Abstract

The growth of CLL cells stems from a small fraction of dividing CD5+B cells. The size and rate of growth of this proliferative fraction (PF) correlates directly with poor outcome prognostic markers and inversely with time-to-first-treatment. Furthermore, since dividing cells upregulate DNA mutators (AID and APOBEC), the PF can acquire new DNA abnormalities that can lead to more lethal disease. Hence, cells of the PF are important targets for therapy.

By gene expression profile analysis, we found that Musashi 2 (MSI2) is highly expressed in the PF (CXCR4DimCD5Bright) compared with the resting fraction (RF) that expresses the reciprocal phenotype (CXCR4BrightCD5Dim). In normal cells, MSI2 binds to mRNA and blocks or enhances protein translation. MSI2 levels are higher in proliferating normal and malignant stem cells and during tumorigenesis. In CLL, high MSI2 mRNA levels associate with poor outcome. Nevertheless, nothing is known about the function of MSI2 in CLL cells. Therefore, we studied the biological role of MSI2 in CLL B cells.

We found that CLL B cells express higher levels of MSI2 protein than those of healthy donors (HD). MSI2 levels were higher in U-CLL than M-CLL, and M-CLL B cells expressed more than HD cells, consistent with MSI2 associating with poor prognosis. Within a CLL clone, MSI2 was higher in PF than RF. Also, microenvironment signals that induce B cell proliferation also increased MSI2 protein levels. Consistent with these observations in patients, in vitro experiments showed that dividing cells contain more MSI2 protein than undivided cells.

Next, we investigated the importance of MSI2 on CLL survival. In primary CLL cells, we knocked down MSI2 levels using MSI2 siRNA and co-cultured CLL cells with stromal cells (HS5) or stimulated them with CpG ODN + IL15, with or without HS5 cells. In the three conditions tested, knock-down of MSI2 resulted in a significant decrease in tumor-cell survival compared with the control (P = 0.0342, 0.0079, and 0.0274, respectively). In addition, down regulation of MSI2 led to an upregulation of cleaved caspase3 (1.3 fold change;P= 0.029), p27kip1 (1.10 fold change; P= 0.0026) and phospho p53 (1.16 fold change; P= 0.017) compared with siRNA control (siCTR). Collectively, the results highlight the importance of MSI2 in primary CLL-cell survival and suggest that these are mediated by caspase 3, p27kip1 and p53 signaling pathways.

Reported comparisons of the RNAs that MSI2 binds in different cell types suggest that MSI2 regulates both common and unique mRNA targets in a cell type-specific manner. Hence to study the role of MSI2 in CLL, we analyzed the proteomes of MSI2 knockdown B cells from 12 CLL patients and controls. This showed that MSI2 knock down significantly increased the levels of 12 proteins (P ≤ 0.01 and fold change ≤ -1.2 ≥ 1.2). Since Ingenuity Pathway Analysis of these proteins suggested an increase cellular movement, we confirmed protein levels by flow cytometry of proteins involved in migration: Fer (non-tyrosine-protein kinase receptor), VAV1 (guanine nucleotide exchange factors) and its active form (phosphorY174 VAV, pVAV). Since Fer and VAV1 play a role in actin cytoskeleton regulation, we next knocked down MSI2 in B cells from the same 12 CLL patients and evaluated by microscopy cytoskeleton rearrangement of cells bound to fibronectin-coated slides. We used an established method to classify round cells as having a non-modified cytoskeleton and elongated cells as having undergone cytoskeleton rearrangement. Also, we counted the number of cells with an accumulation of polarized actin and others with multiple protrusions. MSI2 downregulation increased the number of elongated, polarized and cells with multi protrusions.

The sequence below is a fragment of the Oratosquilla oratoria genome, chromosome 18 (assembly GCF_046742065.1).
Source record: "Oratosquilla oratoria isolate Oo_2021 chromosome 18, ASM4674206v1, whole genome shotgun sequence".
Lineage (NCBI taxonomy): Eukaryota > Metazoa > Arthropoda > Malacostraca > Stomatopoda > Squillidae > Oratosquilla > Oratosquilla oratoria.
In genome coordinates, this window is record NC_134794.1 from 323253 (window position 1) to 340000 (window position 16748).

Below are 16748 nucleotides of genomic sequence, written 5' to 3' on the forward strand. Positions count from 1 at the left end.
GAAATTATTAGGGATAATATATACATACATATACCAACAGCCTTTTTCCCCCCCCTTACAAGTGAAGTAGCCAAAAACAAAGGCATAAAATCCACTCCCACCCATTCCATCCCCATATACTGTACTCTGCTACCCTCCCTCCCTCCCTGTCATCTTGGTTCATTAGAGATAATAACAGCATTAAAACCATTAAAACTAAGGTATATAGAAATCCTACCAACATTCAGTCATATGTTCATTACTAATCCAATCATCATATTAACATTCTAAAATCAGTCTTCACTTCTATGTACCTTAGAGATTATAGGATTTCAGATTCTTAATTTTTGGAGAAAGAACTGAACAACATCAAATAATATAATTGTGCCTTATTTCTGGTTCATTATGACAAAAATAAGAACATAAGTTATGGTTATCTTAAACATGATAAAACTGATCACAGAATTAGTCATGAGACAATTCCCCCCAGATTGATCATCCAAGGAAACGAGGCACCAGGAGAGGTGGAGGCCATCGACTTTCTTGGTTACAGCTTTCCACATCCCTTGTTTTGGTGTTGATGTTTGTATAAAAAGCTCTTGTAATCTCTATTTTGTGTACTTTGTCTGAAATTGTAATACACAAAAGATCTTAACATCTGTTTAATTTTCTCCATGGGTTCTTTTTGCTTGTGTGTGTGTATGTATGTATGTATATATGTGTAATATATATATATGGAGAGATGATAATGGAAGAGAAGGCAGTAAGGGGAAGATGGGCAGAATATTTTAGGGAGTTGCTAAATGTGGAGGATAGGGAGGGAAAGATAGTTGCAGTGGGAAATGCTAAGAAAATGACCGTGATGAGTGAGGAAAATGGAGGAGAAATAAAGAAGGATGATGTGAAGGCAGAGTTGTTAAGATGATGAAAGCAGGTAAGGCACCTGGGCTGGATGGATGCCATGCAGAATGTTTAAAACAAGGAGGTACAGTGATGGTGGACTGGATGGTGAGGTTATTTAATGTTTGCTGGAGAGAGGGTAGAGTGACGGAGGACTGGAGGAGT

Thus, MSI2 levels are higher in B cells from poor outcome patients and also in the dividing/divided cells of the PF before and after stimulation. Also, MSI's downregulation induces apoptosis of CLL cells and increases adhesion and migration. Therefore, we propose that MSI2 is a valuable target for therapeutic intervention since inhibiting its functions will likely abort clonal evolution and disease progression, making CLL an even more chronic and manageable condition.

Disclosures

Barrientos:Gilead: Consultancy, Membership on an entity's Board of Directors or advisory committees, Research Funding; Pharmacyclics/AbbVie: Consultancy, Membership on an entity's Board of Directors or advisory committees, Research Funding; Janssen: Consultancy, Membership on an entity's Board of Directors or advisory committees. Kolitz:Magellan Health: Consultancy, Honoraria. Chiorazzi:Janssen, Inc: Consultancy; AR Pharma: Equity Ownership.

Author notes

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Asterisk with author names denotes non-ASH members.